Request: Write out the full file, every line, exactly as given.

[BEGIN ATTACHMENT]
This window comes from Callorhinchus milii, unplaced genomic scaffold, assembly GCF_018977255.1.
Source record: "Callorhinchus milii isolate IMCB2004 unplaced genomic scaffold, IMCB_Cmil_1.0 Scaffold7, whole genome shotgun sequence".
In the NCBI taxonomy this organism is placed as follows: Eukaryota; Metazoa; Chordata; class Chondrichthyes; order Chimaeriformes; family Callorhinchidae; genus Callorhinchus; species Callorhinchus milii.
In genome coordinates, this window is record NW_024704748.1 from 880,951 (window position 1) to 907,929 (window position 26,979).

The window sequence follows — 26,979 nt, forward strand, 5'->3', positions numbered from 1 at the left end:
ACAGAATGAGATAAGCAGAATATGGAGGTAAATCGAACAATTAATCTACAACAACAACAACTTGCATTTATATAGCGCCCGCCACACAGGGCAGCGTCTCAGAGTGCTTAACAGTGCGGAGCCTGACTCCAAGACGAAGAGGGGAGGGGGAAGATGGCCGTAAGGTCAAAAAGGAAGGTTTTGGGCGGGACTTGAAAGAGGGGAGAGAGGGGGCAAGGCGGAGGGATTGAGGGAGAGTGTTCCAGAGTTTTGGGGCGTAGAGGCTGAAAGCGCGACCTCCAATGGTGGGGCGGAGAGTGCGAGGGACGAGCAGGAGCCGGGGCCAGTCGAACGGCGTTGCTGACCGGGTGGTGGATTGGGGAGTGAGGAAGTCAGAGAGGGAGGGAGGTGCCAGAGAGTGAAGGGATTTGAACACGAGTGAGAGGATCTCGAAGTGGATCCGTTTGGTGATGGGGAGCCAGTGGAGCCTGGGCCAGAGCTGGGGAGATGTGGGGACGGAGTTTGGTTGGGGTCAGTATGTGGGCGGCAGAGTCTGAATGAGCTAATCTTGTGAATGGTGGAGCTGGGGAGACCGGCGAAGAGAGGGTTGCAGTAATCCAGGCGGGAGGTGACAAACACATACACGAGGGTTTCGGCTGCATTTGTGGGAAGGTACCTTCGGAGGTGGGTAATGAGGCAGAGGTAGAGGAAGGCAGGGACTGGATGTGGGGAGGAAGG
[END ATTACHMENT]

This window comes from Callorhinchus milii, unplaced genomic scaffold, assembly GCF_018977255.1.
Source record: "Callorhinchus milii isolate IMCB2004 unplaced genomic scaffold, IMCB_Cmil_1.0 Scaffold7, whole genome shotgun sequence".
In the NCBI taxonomy this organism is placed as follows: Eukaryota; Metazoa; Chordata; class Chondrichthyes; order Chimaeriformes; family Callorhinchidae; genus Callorhinchus; species Callorhinchus milii.
In genome coordinates, this window is record NW_024704748.1 from 880,951 (window position 1) to 907,929 (window position 26,979).

The window sequence follows — 26,979 nt, forward strand, 5'->3', positions numbered from 1 at the left end:
ACAGAATGAGATAAGCAGAATATGGAGGTAAATCGAACAATTAATCTACAACAACAACAACTTGCATTTATATAGCGCCCGCCACACAGGGCAGCGTCTCAGAGTGCTTAACAGTGCGGAGCCTGACTCCAAGACGAAGAGGGGAGGGGGAAGATGGCCGTAAGGTCAAAAAGGAAGGTTTTGGGCGGGACTTGAAAGAGGGGAGAGAGGGGGCAAGGCGGAGGGATTGAGGGAGAGTGTTCCAGAGTTTTGGGGCGTAGAGGCTGAAAGCGCGACCTCCAATGGTGGGGCGGAGAGTGCGAGGGACGAGCAGGAGCCGGGGCCAGTCGAACGGCGTTGCTGACCGGGTGGTGGATTGGGGAGTGAGGAAGTCAGAGAGGGAGGGAGGTGCCAGAGAGTGAAGGGATTTGAACACGAGTGAGAGGATCTCGAAGTGGATCCGTTTGGTGATGGGGAGCCAGTGGAGCCTGGGCCAGAGCTGGGGAGATGTGGGGACGGAGTTTGGTTGGGGTCAGTATGTGGGCGGCAGAGTCTGAATGAGCTAATCTTGTGAATGGTGGAGCTGGGGAGACCGGCGAAGAGAGGGTTGCAGTAATCCAGGCGGGAGGTGACAAACACATACACGAGGGTTTCGGCTGCATTTGTGGGAAGGTACCTTCGGAGGTGGGTAATGAGGCAGAGGTAGAGGAAGGCAGGGACTGGATGTGGGGAGGAAGG